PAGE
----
New exhibition looking at early US homesteads
Dryden's American Myth
Exhibition: GHOST: Myth and Reality of the American Western Homestead
Artist: Sarah Dryden
Venue: Solent Showcase Gallery, Sir James Matthews Building, Above Bar, Southampton, Hampshire SO14 7NN
When: 28 April 2016 – 18 June 2016
Preview: 27 April 2016
GHOST: Myth and Reality of the American Western Homestead is the latest exhibition at Southampton Solent University’s Showcase gallery. It explores the historical facts, myths and mediation of the early US settlers in the American West.
Part of an ongoing research project by photographer Sarah Dryden, the work seeks to explore the disparity between fictionalised depictions of the homestead in the Western States of the US and the realities faced by early settlers in relation to climate, geography, elevation, materials, design and construction methods.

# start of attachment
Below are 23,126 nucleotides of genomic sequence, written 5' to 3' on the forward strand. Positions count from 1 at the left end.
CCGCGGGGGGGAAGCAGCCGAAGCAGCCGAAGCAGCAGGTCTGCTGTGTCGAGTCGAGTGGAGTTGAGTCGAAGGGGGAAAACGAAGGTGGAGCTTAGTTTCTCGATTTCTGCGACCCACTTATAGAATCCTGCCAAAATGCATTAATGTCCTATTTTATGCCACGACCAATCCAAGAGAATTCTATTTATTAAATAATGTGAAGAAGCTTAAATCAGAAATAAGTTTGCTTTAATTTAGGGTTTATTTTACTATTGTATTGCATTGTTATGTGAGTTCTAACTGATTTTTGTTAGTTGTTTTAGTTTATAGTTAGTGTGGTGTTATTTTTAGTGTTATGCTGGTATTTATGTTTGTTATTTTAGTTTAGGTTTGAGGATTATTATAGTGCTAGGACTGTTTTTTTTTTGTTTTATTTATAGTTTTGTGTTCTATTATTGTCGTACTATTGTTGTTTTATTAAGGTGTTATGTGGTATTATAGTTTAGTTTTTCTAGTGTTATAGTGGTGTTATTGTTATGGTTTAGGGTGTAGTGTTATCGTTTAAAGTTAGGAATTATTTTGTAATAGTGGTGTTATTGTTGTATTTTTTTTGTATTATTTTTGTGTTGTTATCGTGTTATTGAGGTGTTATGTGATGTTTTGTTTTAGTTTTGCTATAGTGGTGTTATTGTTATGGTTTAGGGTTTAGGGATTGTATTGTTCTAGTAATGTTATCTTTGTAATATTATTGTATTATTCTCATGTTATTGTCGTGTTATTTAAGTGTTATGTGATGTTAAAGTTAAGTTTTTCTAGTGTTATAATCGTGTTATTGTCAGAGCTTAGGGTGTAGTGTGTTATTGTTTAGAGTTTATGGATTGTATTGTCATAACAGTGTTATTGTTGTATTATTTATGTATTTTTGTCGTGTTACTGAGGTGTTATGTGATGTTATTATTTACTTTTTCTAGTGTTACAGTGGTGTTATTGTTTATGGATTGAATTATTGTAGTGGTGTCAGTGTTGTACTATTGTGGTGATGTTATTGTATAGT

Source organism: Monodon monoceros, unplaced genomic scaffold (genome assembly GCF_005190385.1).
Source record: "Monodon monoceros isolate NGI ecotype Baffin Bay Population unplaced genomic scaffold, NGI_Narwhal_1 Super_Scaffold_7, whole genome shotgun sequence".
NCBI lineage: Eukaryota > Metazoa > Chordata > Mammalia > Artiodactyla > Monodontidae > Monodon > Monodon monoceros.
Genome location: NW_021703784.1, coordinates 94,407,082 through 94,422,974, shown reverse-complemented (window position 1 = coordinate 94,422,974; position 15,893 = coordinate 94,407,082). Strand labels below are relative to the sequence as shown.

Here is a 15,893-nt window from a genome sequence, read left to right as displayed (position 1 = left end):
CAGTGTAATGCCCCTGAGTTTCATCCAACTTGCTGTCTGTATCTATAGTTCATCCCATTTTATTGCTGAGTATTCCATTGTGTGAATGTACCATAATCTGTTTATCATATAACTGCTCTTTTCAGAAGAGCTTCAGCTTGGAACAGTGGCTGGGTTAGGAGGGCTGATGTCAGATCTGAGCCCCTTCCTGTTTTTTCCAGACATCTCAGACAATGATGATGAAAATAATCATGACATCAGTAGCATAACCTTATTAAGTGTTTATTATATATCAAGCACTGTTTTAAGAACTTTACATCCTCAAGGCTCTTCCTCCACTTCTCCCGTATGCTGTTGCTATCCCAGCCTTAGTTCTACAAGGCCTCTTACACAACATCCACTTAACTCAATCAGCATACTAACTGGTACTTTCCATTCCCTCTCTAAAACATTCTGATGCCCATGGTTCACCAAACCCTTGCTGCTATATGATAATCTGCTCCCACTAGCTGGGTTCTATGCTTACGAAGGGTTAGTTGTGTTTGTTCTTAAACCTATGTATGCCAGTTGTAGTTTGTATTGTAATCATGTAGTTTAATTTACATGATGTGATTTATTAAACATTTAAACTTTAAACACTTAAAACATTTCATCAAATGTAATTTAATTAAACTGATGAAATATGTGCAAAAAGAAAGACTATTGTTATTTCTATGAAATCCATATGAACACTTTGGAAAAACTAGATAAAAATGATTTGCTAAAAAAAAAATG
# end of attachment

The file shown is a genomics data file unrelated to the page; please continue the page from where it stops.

The town of Bodie is one of five sites investigated in the research. It is said to be the most notorious of the California Ghost Towns with tales of gold digging, shootings and a narrative that any Wild West cowboy film would be proud of. More recently, Bodie has been used as a tourist destination, a museum site, a film set, advertising and music video backdrop – not to mention its direct links with Clint Eastwood’s fictional town of Lago in the film High Plains Drifter.
The exhibition also draws on the fiction of Edgar Allan Poe’s Ghost Host – which was recently reconstructed within Disney’s Haunted Mansion – and Victor Burgin’s Situational Aesthetics that looks to the built environment as a theatre of wishes and fears past, present and future, and the haunting of an environment by history, memory and fantasy.
Sarah Dryden is a Senior Lecturer in the School of Art, Design and Fashion at Southampton Solent University.